You have no idea what you would do if you were poor until you are poor. And not intermittently poor or formerly not-poor, but born poor, expected to be poor and treated by bureaucracies, gatekeepers and well-meaning respectability authorities as inherently poor. Then, and only then, will you understand the relative value of a ridiculous status symbol to someone who intuits that they cannot afford to not have it.
I still think that for most people, buying a $2,500 handbag is ridiculous to say the least. It's more about the attitude that comes with luxury items than anything else. The reason her mother got things done was not just because she wore expensive clothes or 'talked like white folks', but because she convinced the clerk that she was someone worth listening to. Charisma, infleunced by her clothes but not caused by it.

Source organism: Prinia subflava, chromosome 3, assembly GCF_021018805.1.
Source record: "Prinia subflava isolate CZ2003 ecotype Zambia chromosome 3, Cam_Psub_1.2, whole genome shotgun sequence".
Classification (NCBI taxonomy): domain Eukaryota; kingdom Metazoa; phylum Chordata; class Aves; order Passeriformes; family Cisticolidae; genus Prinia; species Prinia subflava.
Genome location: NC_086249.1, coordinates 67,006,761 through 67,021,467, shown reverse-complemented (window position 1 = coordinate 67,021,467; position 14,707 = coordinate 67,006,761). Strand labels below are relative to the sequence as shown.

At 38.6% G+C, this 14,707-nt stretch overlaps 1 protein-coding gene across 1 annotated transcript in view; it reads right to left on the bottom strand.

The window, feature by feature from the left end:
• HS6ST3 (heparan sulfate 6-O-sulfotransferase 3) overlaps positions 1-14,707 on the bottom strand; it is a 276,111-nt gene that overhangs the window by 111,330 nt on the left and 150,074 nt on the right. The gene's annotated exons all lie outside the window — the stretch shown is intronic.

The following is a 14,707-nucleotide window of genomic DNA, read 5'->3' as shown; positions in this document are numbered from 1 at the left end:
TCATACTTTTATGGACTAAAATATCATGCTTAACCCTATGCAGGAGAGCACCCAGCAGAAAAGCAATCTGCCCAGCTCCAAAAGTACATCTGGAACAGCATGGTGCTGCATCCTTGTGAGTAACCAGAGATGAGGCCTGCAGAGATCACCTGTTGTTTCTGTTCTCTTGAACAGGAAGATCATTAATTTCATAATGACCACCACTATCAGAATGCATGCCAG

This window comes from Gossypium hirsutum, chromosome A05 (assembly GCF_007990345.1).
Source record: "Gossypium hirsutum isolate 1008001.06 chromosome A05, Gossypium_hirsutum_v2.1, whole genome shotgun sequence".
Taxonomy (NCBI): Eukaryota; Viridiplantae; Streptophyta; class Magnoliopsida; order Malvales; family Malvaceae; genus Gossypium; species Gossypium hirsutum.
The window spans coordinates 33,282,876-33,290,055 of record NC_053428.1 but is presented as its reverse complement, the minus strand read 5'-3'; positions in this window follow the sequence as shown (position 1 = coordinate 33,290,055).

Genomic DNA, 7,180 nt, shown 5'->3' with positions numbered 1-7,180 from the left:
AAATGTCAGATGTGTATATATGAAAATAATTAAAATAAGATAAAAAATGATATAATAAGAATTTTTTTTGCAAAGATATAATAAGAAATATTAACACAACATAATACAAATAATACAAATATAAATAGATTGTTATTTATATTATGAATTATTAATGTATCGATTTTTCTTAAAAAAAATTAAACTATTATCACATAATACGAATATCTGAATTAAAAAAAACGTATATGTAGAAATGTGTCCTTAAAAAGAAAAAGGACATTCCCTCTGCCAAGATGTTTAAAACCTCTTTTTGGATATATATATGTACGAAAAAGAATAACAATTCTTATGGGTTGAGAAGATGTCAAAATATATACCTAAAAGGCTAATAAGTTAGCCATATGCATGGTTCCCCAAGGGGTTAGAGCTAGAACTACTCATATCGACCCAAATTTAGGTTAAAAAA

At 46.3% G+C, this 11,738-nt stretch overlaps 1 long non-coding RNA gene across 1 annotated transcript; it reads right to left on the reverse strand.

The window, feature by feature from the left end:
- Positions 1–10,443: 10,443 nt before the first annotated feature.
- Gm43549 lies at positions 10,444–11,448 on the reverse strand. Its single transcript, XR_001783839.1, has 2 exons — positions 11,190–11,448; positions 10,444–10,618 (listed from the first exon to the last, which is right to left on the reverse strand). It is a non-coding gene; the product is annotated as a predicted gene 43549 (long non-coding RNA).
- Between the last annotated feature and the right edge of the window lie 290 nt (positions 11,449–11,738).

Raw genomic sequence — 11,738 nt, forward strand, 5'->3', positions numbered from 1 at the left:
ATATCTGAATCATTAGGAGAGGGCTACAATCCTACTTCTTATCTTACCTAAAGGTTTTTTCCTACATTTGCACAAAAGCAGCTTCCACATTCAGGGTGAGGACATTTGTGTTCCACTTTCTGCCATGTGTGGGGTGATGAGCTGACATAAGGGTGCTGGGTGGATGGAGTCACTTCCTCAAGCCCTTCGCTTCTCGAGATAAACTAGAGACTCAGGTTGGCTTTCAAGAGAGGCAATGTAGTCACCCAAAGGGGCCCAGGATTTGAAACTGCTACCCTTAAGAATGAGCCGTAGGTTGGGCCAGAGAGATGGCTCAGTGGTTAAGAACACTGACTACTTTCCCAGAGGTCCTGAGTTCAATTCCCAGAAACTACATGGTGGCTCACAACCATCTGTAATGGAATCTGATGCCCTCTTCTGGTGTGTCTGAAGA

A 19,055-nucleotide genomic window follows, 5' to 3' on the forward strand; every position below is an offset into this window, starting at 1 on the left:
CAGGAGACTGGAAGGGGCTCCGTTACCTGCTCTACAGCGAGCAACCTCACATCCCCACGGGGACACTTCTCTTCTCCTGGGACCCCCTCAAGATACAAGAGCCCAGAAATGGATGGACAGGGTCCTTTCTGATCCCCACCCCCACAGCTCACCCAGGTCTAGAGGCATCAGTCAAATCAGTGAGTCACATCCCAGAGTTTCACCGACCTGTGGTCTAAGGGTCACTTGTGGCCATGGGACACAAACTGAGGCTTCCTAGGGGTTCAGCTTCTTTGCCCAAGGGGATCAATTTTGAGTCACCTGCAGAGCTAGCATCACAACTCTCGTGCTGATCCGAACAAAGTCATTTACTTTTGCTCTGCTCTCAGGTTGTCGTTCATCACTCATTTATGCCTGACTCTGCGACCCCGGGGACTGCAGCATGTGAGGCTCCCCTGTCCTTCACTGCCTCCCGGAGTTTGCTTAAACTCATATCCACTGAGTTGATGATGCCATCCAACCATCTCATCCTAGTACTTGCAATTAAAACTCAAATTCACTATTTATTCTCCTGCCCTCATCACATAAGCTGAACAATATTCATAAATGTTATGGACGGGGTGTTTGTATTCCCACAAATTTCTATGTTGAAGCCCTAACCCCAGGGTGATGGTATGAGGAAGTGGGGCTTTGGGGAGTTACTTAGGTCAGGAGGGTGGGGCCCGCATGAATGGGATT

Often, nice clothes will give you confidence, and there are enough people around who think they need expensive items to give them confidence. It's the same reason outbound call center workers sometimes have to wear suits, even though the customer will never see them.
But that doesn't mean it's a smart move for poor people to invest in $1000 suits if they can achieve nearly the same with a better, stronger body language and regular, neat clothes. It can be taught, not just bought.